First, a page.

Friendly faces call out greetings as I stroll through the morning market in Wajima on the northern end of Noto Peninsula, Ishikawa Prefecture. I'm a big supporter of the fish sauce and fermented foods sold here, and it seems some vendors have remembered me. There may be less wrinkled women selling their wares here, but a fresh crop of grandchildren have been slowly taking over some of the stalls. There's hope for the future of Wajima's traditional seafood, such as himono (air-dried fish), fish fermented in nuka (rice bran) and ishiru (fermented fish sauce).

While most of the small fish-processing operations are located in converted garages connected to family homes along the warren of narrow streets in the Fugeshimachi district, Yoshie Minamidani's family work from their home in the hills above Wajima City Hall. An elegant structure with whitewash walls offset by dark brown wooden posts and beams, their home was once an upscale Japanese restaurant run by Minamidani's father.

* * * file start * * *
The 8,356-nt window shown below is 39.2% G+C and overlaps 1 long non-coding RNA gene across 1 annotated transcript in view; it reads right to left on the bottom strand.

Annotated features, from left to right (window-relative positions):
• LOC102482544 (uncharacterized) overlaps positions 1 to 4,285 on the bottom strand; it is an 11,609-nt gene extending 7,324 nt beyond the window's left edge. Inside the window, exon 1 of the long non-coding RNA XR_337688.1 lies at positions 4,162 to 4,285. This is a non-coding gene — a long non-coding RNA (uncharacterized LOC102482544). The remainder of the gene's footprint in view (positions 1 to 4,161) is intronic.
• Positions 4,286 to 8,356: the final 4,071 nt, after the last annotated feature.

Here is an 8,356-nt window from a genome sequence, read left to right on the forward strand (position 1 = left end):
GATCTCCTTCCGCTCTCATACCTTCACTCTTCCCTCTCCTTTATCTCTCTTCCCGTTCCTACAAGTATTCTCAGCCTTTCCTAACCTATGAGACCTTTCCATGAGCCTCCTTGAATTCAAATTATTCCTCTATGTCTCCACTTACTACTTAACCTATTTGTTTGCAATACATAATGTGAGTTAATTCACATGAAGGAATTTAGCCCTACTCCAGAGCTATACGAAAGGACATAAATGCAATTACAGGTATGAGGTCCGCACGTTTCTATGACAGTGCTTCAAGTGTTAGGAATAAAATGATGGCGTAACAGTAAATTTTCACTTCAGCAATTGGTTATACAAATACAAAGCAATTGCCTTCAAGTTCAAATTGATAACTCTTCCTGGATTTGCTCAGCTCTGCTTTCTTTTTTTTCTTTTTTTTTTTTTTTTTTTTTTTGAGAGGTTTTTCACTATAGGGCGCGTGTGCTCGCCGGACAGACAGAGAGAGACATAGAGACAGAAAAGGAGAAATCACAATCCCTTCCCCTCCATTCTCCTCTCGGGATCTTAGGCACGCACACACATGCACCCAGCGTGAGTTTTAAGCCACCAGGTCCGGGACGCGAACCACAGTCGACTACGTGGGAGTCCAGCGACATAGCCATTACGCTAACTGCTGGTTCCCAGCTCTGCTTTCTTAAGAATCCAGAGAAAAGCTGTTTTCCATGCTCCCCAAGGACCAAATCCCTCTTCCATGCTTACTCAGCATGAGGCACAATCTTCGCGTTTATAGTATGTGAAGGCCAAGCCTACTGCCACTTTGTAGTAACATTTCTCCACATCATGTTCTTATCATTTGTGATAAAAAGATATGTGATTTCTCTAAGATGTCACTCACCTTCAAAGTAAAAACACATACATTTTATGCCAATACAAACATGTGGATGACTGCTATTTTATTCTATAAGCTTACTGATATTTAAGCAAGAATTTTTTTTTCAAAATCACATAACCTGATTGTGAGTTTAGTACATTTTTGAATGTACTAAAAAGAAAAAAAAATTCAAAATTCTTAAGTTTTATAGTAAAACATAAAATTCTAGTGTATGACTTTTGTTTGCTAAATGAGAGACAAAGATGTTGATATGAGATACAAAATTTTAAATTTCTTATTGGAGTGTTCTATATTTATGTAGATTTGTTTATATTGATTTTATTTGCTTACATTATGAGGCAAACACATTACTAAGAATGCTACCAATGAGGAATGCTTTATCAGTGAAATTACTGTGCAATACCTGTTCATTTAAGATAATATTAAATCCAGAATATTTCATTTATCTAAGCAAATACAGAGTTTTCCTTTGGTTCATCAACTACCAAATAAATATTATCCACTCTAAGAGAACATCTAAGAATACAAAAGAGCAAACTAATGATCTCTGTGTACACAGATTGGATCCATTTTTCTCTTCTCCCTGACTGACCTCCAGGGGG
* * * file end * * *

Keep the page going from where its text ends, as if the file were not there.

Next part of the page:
Minamidani is friendly, approachable and all too willing to show us their operation. However, due to our late arrival we have held up the fish-drying process so her husband is anxious to get the last fish into the drying cage. The cage is an ingenious structure akin to a shelved closet with netting as the "walls" and "floor." The cage sits under an overhang to protect the fish from direct sunlight, but is also adjacent to a bluff that promotes air currents. Moving air is the key to producing the best air-dried fish — you need a location where the air passes through freely and consistently. According to Minamidani, these conditions ensure "the flesh becomes taut and the flavor concentrated." But this is difficult to do in hot weather, which is why locals typically stop air-drying from spring to fall. The day we visited in early April was probably the last day that Minamidani and her husband would be using their outdoor drying cage. Since the couple make their living selling air-dried fish year-round, they will move the drying operation into a temperature-controlled, humidity-free room with fans simulating the sea breeze.